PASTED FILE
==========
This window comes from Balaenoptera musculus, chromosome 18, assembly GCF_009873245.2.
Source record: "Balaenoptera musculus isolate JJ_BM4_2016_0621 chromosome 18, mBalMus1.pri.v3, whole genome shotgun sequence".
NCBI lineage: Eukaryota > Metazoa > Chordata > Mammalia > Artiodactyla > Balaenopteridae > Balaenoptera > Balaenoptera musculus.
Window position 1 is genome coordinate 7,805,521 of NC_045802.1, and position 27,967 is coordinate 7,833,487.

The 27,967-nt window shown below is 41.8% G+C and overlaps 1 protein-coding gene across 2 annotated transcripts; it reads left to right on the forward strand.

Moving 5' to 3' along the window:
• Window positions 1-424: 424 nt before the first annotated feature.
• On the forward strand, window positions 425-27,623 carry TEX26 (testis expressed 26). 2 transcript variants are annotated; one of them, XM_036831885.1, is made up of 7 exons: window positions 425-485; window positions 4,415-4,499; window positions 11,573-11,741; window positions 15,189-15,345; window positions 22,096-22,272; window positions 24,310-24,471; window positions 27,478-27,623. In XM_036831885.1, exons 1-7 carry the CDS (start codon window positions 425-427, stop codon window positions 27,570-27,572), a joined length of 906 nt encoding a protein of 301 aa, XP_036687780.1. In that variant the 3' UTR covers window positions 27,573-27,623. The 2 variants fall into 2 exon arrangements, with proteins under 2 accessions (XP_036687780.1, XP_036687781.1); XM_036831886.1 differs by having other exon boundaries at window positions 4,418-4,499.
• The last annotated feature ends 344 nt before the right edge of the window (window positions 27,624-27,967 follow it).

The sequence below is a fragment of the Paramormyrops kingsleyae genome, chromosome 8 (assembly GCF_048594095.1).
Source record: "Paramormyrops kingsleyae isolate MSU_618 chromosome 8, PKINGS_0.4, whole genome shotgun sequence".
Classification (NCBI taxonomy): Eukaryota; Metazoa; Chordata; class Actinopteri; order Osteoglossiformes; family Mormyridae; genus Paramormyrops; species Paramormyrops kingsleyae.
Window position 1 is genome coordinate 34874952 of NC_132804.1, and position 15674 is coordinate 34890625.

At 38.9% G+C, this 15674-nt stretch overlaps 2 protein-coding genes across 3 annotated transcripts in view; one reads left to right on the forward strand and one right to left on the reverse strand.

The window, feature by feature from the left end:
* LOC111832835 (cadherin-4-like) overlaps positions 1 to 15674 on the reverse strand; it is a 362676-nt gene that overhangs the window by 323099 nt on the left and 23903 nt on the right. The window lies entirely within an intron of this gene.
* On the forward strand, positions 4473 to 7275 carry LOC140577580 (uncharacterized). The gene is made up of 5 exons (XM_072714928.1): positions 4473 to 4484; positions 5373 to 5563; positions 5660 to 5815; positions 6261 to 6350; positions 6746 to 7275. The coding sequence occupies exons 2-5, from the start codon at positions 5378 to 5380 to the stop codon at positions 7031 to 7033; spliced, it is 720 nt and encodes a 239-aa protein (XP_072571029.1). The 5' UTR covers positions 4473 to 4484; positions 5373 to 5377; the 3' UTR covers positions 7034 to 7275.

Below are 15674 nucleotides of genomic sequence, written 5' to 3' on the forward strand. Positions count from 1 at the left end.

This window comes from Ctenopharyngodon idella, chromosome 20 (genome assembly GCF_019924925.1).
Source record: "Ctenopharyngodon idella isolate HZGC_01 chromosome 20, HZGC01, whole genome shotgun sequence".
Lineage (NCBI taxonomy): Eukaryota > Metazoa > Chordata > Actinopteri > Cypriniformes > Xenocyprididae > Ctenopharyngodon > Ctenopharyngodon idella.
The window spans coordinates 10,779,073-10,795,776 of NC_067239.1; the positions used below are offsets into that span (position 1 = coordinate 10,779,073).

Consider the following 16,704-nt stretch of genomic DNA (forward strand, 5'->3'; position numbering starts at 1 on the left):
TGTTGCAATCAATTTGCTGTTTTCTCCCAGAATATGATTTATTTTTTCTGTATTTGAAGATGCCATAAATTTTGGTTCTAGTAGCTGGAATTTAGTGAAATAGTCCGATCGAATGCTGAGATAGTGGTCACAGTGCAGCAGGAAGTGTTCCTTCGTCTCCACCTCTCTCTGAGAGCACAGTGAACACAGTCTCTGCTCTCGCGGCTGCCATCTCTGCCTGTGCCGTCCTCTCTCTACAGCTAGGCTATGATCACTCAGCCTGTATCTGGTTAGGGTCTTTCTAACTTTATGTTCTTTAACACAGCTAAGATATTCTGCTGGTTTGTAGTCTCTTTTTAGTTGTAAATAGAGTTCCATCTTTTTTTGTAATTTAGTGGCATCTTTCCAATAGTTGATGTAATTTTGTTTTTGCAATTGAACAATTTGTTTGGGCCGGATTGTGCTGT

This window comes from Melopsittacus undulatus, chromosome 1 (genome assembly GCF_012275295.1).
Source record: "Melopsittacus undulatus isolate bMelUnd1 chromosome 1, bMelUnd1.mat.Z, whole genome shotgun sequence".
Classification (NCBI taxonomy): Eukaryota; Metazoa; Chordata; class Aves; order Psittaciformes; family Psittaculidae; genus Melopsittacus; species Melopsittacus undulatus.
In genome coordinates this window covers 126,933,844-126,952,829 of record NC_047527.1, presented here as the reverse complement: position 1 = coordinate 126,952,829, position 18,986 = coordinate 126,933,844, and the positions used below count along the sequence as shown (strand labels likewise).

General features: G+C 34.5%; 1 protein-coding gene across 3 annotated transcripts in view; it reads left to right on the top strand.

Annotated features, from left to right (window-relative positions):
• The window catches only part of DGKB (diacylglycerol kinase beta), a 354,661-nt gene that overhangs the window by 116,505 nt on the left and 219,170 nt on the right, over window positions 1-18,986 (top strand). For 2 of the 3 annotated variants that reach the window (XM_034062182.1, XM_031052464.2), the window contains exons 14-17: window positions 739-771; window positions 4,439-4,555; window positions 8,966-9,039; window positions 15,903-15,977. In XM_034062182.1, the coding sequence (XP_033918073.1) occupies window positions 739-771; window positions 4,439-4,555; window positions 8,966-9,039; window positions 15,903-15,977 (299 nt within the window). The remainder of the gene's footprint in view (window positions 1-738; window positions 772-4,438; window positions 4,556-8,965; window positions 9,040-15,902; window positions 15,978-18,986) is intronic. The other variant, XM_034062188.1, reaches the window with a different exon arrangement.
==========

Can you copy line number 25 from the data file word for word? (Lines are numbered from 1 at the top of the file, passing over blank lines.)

This window comes from Melopsittacus undulatus, chromosome 1 (genome assembly GCF_012275295.1).